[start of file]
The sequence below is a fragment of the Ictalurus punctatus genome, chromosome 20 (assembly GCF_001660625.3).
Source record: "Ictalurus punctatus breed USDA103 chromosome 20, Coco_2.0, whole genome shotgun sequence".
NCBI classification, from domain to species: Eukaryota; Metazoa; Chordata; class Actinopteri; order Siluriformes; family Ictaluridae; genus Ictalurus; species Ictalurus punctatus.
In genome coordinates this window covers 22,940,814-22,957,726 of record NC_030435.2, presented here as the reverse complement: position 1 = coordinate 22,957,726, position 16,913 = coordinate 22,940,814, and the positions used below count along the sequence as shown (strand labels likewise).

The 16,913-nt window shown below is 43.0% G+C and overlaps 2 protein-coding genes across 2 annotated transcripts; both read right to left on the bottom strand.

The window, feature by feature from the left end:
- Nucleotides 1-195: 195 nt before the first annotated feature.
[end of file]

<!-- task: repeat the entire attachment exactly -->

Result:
The sequence below is a fragment of the Ictalurus punctatus genome, chromosome 20 (assembly GCF_001660625.3).
Source record: "Ictalurus punctatus breed USDA103 chromosome 20, Coco_2.0, whole genome shotgun sequence".
NCBI classification, from domain to species: Eukaryota; Metazoa; Chordata; class Actinopteri; order Siluriformes; family Ictaluridae; genus Ictalurus; species Ictalurus punctatus.
In genome coordinates this window covers 22,940,814-22,957,726 of record NC_030435.2, presented here as the reverse complement: position 1 = coordinate 22,957,726, position 16,913 = coordinate 22,940,814, and the positions used below count along the sequence as shown (strand labels likewise).

The 16,913-nt window shown below is 43.0% G+C and overlaps 2 protein-coding genes across 2 annotated transcripts; both read right to left on the bottom strand.

The window, feature by feature from the left end:
- Nucleotides 1-195: 195 nt before the first annotated feature.